My two posts subsequent to the end of spring semester are still very much on my mind. One extraordinary comment added today to my post, “Spring semester is history, except for Millennials upset about their grades,” added deep insight into the discussion from a Millennial student’s perspective. I am grateful for this comment.
I can’t let it go, so I have been poking around for some other thoughts on education, student capability and motivation, grading, etc., anything that will help me help my mostly Millennial students.
Then I found an article in The Atlantic.com titled, “In the Basement of the Ivory Tower” http://www.theatlantic.com/doc/print/200806/college.
The author calls himself Professor X. The article says “the idea that a university education is for everyone is a destructive myth.” Professor X, a self-styled “Instructor at a college of last resort,” explains why he thinks this is true. Along the way, he makes a compelling case for what constitutes achievement — or lack of it — in colleges and universities today.
Following are two illustrative excerpts. The first could just as easily be said of PR course assignments, like those in my PR Writing and Strategic Communication Planning and Management courses. While I do use multiple-choice exam instruments in these classes to assess knowledge of things like definitions, steps, characteristics, techniques, etc., of PR basics, I also assign 19 varied writing assignments in PR Writing and the writing of a strategic communication/PR plan in the planning and management course. Much of the assessment of these assignments is highly subjective.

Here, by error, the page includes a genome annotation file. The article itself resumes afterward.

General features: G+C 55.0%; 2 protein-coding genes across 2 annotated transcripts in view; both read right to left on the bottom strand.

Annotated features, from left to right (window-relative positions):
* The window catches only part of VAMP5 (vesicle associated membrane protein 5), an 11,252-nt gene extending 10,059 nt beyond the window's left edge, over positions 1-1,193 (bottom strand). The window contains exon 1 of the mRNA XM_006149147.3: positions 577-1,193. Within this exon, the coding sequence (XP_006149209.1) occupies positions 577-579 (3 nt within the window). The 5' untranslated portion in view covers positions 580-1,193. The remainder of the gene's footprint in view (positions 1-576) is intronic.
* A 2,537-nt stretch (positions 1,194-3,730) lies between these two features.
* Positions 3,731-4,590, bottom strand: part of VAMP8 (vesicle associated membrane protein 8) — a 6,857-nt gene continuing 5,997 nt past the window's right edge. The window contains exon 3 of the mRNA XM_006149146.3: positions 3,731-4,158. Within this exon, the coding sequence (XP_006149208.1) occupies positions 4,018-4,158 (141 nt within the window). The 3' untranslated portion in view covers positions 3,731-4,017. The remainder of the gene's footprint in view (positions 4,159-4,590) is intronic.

“The biology teacher also enjoys the psychic ease of grading multiple-choice tests. Answers are right or wrong. The grades cannot be questioned. Quantifying the value of a piece of writing, however, is intensely subjective, and English teachers are burdened with discretion. (My students seem to believe that my discretion is limitless. Some of them come to me at the conclusion of a course and matter-of-factly ask that I change a failing grade because they need to graduate this semester or because they worked really hard in the class or because they need to pass in order to receive tuition reimbursement from their employer.” http://www.theatlantic.com/doc/print/200806/college
“We think of college professors as being profoundly indifferent to the grades they hand out. My own professors were fairly haughty and aloof, showing little concern for the petty worries, grades in particular, of their students. There was an enormous distance between students and professors. The full-time, tenured professors at the colleges where I teach may likewise feel comfortably separated from those whom they instruct. Their students, the ones who attend class during daylight hours, tend to be younger than mine. Many of them are in school on their parents’ dime. Professors can fail these young people with emotional impunity because many such failures are the students’ own fault: too much time spent texting, too little time with the textbooks. ” (http://www.theatlantic.com/doc/print/200806/college)